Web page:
Rethinking Storage for Microservers
Microservers are a huge coming wave that could overtake you if you're not ready.
Microservers are simply small servers. Compared to a dual-socket or quad-socket server, a microserver has reduced capabilities and options. But they can still run virtually the same set or, at the very least, a useful subset of the applications larger servers execute, albeit at a lower level of performance.
Right now, microservers have everything from single-core processors to quad-core processors, with some basic amount of memory, one or two NICs and a single hard drive (most of the time) of some reasonable size and capacity.
The reason microservers are becoming so popular is that they use very little power, perhaps 5-20W for the entire server, versus hundreds of watts in the larger traditional servers. Moreover, the word "micro" also refers to their size. They are very small, and you can put thousands of them in a standard 42U rack.
Given that many traditional enterprise servers run at about 15 percent utilization, organizations have turned to virtualization to improve the server utilization. For example, instead of perhaps running one application per core resulting in maybe sixteen applications being run at the same time, virtualization allows the creation of a virtual machine which looks like a real physical system to the application. Then you can "oversubscribe" the hardware, perhaps running a hundred or more VMs on a single server.
This can improve the utilization to a very large level saving power and cooling, floor space, money, etc. However, to do this, you must stuff a fairly large amount of memory in the physical server so that each VM has enough memory to run an application. A large amount of local storage may also be needed depending upon the applications. Moreover, since all your proverbial eggs are in one basket, you must make the server as bulletproof as possible.
All of this adds cost to the server.
Microservers offer an alternative to the large single server by using lots of small servers to provide the same level of computational power. If you lose one server, you have lost just one of many. In virtualization, if you lose one server you lose everything.
Microservers can also be inexpensive, so you if you lose one you have only lost a small part of your hardware investment. Moreover, since the microservers are independent of one another, you don't have to worry about data or applications that have to be segregated on different servers since everything has its own server.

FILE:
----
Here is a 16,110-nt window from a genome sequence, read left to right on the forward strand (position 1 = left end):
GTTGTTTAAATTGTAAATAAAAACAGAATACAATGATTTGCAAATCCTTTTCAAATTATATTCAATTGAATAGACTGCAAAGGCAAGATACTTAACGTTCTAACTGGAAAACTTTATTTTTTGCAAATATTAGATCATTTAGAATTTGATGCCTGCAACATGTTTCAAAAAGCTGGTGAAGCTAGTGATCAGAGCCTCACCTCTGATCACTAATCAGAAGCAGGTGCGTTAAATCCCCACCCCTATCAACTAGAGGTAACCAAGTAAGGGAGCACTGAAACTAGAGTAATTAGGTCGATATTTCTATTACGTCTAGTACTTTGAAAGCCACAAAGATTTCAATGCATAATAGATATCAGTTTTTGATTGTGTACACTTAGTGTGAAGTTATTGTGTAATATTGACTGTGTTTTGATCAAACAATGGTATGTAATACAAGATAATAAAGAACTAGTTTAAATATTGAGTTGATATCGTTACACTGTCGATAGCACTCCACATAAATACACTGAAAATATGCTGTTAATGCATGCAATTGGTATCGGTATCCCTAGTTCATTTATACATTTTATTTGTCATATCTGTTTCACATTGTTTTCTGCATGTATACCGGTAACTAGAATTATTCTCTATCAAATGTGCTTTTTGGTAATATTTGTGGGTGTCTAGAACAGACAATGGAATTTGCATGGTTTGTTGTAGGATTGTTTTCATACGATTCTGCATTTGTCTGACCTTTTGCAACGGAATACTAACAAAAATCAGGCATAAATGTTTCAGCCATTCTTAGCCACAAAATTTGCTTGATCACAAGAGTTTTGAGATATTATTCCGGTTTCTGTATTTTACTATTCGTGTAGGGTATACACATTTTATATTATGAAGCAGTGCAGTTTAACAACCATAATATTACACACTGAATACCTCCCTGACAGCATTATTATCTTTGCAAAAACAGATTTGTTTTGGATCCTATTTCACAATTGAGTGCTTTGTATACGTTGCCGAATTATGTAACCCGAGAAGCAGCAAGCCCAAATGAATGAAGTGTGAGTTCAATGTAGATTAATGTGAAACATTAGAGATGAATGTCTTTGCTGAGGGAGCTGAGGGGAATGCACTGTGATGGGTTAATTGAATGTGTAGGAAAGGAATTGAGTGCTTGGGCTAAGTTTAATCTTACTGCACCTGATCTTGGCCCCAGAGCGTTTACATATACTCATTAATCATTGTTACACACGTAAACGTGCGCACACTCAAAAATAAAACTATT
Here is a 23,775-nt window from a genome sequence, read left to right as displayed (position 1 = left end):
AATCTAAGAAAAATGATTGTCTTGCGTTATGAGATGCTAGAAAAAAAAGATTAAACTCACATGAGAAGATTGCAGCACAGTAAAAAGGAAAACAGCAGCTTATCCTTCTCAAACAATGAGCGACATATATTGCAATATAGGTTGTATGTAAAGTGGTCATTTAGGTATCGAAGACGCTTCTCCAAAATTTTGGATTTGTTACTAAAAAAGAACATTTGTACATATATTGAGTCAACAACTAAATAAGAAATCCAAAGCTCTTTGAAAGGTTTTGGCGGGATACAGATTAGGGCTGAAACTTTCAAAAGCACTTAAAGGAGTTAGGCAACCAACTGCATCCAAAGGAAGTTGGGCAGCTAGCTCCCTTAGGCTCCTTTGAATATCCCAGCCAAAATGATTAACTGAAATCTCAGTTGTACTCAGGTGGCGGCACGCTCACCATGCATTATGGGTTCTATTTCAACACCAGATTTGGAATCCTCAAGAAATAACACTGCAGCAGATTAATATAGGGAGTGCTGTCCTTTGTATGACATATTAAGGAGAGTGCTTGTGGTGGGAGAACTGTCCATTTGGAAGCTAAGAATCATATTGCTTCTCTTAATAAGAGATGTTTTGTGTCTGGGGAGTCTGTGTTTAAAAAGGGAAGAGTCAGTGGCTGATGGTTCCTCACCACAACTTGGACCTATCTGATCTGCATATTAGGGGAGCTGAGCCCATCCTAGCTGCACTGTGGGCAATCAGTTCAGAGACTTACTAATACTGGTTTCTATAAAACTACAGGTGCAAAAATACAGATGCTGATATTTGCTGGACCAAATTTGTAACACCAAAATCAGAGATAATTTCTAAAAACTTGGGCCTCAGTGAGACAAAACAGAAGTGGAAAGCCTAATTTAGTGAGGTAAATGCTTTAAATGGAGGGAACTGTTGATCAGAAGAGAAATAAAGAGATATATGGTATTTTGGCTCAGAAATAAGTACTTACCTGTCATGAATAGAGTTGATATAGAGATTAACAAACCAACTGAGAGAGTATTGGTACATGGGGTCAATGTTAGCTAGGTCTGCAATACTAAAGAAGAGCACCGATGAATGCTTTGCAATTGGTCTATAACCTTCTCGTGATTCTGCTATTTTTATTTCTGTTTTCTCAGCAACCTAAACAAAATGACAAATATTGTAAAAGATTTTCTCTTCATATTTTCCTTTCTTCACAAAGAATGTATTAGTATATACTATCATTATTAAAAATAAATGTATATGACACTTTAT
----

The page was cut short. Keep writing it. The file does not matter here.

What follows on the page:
Because they are independent, the microservers run their own OS, which also means that you don't need virtualization. That simplifies the situation and could possibly make the application(s) run faster due to dedicated hardware.
On the flip side, since each microserver has its own OS, you must manage a larger number of servers. This isn't an insurmountable problem—HPC systems routinely run thousands of servers from one master server—but it is something you need to take into consideration. Since you are not virtualizing the microservers, you cannot move the OS, applications and data to another server as you can with a virtualized server.
Microservers are an alternative to heavily virtualized servers, and like many solutions, they offer some pros and cons. One of the aspects of microservers that needs to be understood and architected is storage.
Layers of Storage
Recall that the description of microservers typically includes one 2.5" drive (usually SATA). This may or may not be enough for various use cases. Consequently, we need to think about how the microservers' storage is architected.
This can be even more important for diskless microserver farms. An example of a possible diskless microserver solution is the Dell Zinc. With a single 2.5" drive for each server, the Dell Zinc can only have 24 servers in a sled or 96 servers in 4U (good density but not the best). On the other hand, if you go diskless, you can get 72 servers per sled or about 288 servers per 4U (much better density). But you need to consider how you provide storage for these diskless nodes (e.g. iSCSI, NAS, etc.).